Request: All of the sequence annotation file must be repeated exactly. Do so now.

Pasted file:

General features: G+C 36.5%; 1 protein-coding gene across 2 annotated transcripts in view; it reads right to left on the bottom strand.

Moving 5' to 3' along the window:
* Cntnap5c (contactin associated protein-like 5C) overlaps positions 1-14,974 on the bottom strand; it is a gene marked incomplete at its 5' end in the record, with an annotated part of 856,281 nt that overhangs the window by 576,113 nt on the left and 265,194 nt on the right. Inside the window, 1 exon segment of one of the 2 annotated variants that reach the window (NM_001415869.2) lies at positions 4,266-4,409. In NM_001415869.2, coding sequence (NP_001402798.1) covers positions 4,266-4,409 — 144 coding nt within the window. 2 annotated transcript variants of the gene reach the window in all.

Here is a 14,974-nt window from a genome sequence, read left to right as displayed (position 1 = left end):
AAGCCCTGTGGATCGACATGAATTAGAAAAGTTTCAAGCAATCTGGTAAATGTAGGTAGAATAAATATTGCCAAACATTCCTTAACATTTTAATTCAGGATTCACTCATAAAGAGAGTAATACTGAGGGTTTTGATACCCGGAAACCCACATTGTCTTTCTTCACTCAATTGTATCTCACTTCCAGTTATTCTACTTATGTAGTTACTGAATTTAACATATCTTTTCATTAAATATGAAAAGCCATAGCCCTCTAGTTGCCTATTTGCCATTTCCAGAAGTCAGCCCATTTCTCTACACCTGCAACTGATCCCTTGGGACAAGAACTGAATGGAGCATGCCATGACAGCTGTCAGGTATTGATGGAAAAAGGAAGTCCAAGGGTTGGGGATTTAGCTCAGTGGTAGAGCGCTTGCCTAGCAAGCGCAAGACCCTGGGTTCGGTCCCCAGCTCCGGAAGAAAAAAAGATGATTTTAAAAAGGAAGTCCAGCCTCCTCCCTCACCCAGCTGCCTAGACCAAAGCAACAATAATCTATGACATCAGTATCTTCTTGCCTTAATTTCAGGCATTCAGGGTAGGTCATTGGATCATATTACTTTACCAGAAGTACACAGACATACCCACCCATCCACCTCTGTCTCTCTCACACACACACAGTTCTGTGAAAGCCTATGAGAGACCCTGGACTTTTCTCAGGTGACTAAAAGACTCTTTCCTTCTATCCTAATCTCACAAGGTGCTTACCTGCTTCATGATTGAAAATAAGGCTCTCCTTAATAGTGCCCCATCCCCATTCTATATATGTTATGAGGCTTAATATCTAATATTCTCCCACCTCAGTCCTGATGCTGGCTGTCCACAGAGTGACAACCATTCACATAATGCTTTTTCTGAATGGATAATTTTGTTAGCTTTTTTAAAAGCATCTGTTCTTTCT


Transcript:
General features: G+C 36.5%; 1 protein-coding gene across 2 annotated transcripts in view; it reads right to left on the bottom strand.

Moving 5' to 3' along the window:
* Cntnap5c (contactin associated protein-like 5C) overlaps positions 1-14,974 on the bottom strand; it is a gene marked incomplete at its 5' end in the record, with an annotated part of 856,281 nt that overhangs the window by 576,113 nt on the left and 265,194 nt on the right. Inside the window, 1 exon segment of one of the 2 annotated variants that reach the window (NM_001415869.2) lies at positions 4,266-4,409. In NM_001415869.2, coding sequence (NP_001402798.1) covers positions 4,266-4,409 — 144 coding nt within the window. 2 annotated transcript variants of the gene reach the window in all.

Here is a 14,974-nt window from a genome sequence, read left to right as displayed (position 1 = left end):
AAGCCCTGTGGATCGACATGAATTAGAAAAGTTTCAAGCAATCTGGTAAATGTAGGTAGAATAAATATTGCCAAACATTCCTTAACATTTTAATTCAGGATTCACTCATAAAGAGAGTAATACTGAGGGTTTTGATACCCGGAAACCCACATTGTCTTTCTTCACTCAATTGTATCTCACTTCCAGTTATTCTACTTATGTAGTTACTGAATTTAACATATCTTTTCATTAAATATGAAAAGCCATAGCCCTCTAGTTGCCTATTTGCCATTTCCAGAAGTCAGCCCATTTCTCTACACCTGCAACTGATCCCTTGGGACAAGAACTGAATGGAGCATGCCATGACAGCTGTCAGGTATTGATGGAAAAAGGAAGTCCAAGGGTTGGGGATTTAGCTCAGTGGTAGAGCGCTTGCCTAGCAAGCGCAAGACCCTGGGTTCGGTCCCCAGCTCCGGAAGAAAAAAAGATGATTTTAAAAAGGAAGTCCAGCCTCCTCCCTCACCCAGCTGCCTAGACCAAAGCAACAATAATCTATGACATCAGTATCTTCTTGCCTTAATTTCAGGCATTCAGGGTAGGTCATTGGATCATATTACTTTACCAGAAGTACACAGACATACCCACCCATCCACCTCTGTCTCTCTCACACACACACAGTTCTGTGAAAGCCTATGAGAGACCCTGGACTTTTCTCAGGTGACTAAAAGACTCTTTCCTTCTATCCTAATCTCACAAGGTGCTTACCTGCTTCATGATTGAAAATAAGGCTCTCCTTAATAGTGCCCCATCCCCATTCTATATATGTTATGAGGCTTAATATCTAATATTCTCCCACCTCAGTCCTGATGCTGGCTGTCCACAGAGTGACAACCATTCACATAATGCTTTTTCTGAATGGATAATTTTGTTAGCTTTTTTAAAAGCATCTGTTCTTTCT